Medically intractable Tourette's syndrome, here defined as malignant Tourette's syndrome, shows progression in tic symptomatology and conversion of waxing and waning phenomena. Our results indicate that unilateral ZI and VL/LM lesioning selected by asymmetry of symptoms provided an effective control of tic severity. The long term motor tic reduction seemed to be less predictable but significant. More than 50% of immediate morbidity after ZI and VL/LM lesioning was transient. In cases of attenuation of contralateral symptoms, surgical intervention on the relevant side could efficiently reduce tic severity but with higher risk of permanent morbidity. The exact target site of infrathalamic lesion needs to be delineated. An adequate selection of the side of first intervention might prevent the patient from increased risk of further surgery. Neuroimaging outcome studies may clarify the exact role for neuroimaging in target and side selection. Deep brain stimulation techniques might lower the risk of inadequate side selection and permanent morbidity. A prospective randomised study including the quality of life domain is needed to validate the role of surgery in the management of malignant Tourette's syndrome.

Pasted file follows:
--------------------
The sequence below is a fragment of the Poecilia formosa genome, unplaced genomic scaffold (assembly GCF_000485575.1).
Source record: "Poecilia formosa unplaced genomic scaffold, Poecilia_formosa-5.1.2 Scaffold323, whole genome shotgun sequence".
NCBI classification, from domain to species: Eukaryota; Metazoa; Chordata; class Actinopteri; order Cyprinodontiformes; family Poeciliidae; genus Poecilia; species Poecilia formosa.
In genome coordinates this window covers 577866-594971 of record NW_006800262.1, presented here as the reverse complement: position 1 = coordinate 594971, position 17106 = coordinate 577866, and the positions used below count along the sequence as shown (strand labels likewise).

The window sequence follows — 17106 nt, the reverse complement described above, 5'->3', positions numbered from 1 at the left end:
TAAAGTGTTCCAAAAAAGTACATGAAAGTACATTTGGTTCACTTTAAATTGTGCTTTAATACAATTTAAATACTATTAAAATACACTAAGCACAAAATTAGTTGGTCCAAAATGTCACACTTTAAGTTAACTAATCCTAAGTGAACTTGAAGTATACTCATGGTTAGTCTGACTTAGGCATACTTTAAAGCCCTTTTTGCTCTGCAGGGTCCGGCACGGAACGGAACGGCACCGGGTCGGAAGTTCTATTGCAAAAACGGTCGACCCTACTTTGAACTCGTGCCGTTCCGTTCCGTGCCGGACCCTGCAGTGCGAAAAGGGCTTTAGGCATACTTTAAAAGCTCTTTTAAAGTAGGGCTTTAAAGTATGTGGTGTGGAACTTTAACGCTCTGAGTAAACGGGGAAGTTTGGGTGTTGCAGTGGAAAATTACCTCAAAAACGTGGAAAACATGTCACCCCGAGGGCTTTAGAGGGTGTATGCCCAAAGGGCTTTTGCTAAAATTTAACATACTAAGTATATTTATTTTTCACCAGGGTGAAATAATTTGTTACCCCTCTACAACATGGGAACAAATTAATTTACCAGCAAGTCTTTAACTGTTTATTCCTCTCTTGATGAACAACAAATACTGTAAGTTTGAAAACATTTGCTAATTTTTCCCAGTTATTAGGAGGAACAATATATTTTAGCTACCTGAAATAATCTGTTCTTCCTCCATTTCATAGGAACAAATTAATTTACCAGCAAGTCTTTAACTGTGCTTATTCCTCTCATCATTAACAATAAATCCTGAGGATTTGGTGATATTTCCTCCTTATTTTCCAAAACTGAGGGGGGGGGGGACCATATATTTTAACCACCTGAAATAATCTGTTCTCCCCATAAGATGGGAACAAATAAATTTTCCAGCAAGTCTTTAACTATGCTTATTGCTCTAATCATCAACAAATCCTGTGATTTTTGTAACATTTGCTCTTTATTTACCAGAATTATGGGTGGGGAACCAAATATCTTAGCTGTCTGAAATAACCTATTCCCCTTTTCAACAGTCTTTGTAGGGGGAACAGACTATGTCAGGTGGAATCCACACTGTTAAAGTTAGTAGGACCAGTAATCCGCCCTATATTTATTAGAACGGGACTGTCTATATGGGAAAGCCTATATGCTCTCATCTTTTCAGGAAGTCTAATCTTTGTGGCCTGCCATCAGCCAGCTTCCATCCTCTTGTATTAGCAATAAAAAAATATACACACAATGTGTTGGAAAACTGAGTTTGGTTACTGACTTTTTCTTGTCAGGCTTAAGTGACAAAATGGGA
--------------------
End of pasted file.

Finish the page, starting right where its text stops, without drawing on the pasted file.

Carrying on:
The present work was supported by DAAD grant No A/99/06567. We thank Dr Elias Milios for his collaboration.